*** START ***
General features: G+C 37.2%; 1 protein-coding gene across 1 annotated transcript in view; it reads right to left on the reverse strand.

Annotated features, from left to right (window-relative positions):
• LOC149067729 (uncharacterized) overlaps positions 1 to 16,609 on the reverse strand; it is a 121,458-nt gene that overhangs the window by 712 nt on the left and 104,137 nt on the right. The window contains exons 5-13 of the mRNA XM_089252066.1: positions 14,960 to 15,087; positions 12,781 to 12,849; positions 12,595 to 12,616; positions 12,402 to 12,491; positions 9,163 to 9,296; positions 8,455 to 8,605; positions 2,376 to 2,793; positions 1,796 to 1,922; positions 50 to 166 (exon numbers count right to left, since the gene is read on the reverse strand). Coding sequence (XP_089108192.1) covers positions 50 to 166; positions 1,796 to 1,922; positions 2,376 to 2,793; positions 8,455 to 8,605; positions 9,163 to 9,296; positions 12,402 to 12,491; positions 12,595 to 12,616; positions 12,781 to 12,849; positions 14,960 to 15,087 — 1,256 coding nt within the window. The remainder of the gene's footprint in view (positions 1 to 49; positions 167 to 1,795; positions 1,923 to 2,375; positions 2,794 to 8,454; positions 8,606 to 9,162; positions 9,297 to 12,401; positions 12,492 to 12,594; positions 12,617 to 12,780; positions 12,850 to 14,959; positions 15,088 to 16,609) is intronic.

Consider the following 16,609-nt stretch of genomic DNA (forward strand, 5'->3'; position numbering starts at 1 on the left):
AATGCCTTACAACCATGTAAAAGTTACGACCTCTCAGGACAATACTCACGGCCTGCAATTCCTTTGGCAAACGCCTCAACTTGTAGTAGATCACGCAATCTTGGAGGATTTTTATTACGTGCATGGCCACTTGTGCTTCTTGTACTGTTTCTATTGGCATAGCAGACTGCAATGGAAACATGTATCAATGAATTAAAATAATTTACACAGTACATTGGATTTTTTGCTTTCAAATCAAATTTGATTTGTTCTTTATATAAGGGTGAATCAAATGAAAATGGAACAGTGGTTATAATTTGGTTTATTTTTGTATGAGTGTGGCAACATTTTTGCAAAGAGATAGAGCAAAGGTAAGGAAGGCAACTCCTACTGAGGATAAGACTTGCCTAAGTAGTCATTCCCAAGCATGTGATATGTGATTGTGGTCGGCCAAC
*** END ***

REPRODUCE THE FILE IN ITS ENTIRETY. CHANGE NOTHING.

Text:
General features: G+C 37.2%; 1 protein-coding gene across 1 annotated transcript in view; it reads right to left on the reverse strand.

Annotated features, from left to right (window-relative positions):
• LOC149067729 (uncharacterized) overlaps positions 1 to 16,609 on the reverse strand; it is a 121,458-nt gene that overhangs the window by 712 nt on the left and 104,137 nt on the right. The window contains exons 5-13 of the mRNA XM_089252066.1: positions 14,960 to 15,087; positions 12,781 to 12,849; positions 12,595 to 12,616; positions 12,402 to 12,491; positions 9,163 to 9,296; positions 8,455 to 8,605; positions 2,376 to 2,793; positions 1,796 to 1,922; positions 50 to 166 (exon numbers count right to left, since the gene is read on the reverse strand). Coding sequence (XP_089108192.1) covers positions 50 to 166; positions 1,796 to 1,922; positions 2,376 to 2,793; positions 8,455 to 8,605; positions 9,163 to 9,296; positions 12,402 to 12,491; positions 12,595 to 12,616; positions 12,781 to 12,849; positions 14,960 to 15,087 — 1,256 coding nt within the window. The remainder of the gene's footprint in view (positions 1 to 49; positions 167 to 1,795; positions 1,923 to 2,375; positions 2,794 to 8,454; positions 8,606 to 9,162; positions 9,297 to 12,401; positions 12,492 to 12,594; positions 12,617 to 12,780; positions 12,850 to 14,959; positions 15,088 to 16,609) is intronic.

Consider the following 16,609-nt stretch of genomic DNA (forward strand, 5'->3'; position numbering starts at 1 on the left):
AATGCCTTACAACCATGTAAAAGTTACGACCTCTCAGGACAATACTCACGGCCTGCAATTCCTTTGGCAAACGCCTCAACTTGTAGTAGATCACGCAATCTTGGAGGATTTTTATTACGTGCATGGCCACTTGTGCTTCTTGTACTGTTTCTATTGGCATAGCAGACTGCAATGGAAACATGTATCAATGAATTAAAATAATTTACACAGTACATTGGATTTTTTGCTTTCAAATCAAATTTGATTTGTTCTTTATATAAGGGTGAATCAAATGAAAATGGAACAGTGGTTATAATTTGGTTTATTTTTGTATGAGTGTGGCAACATTTTTGCAAAGAGATAGAGCAAAGGTAAGGAAGGCAACTCCTACTGAGGATAAGACTTGCCTAAGTAGTCATTCCCAAGCATGTGATATGTGATTGTGGTCGGCCAAC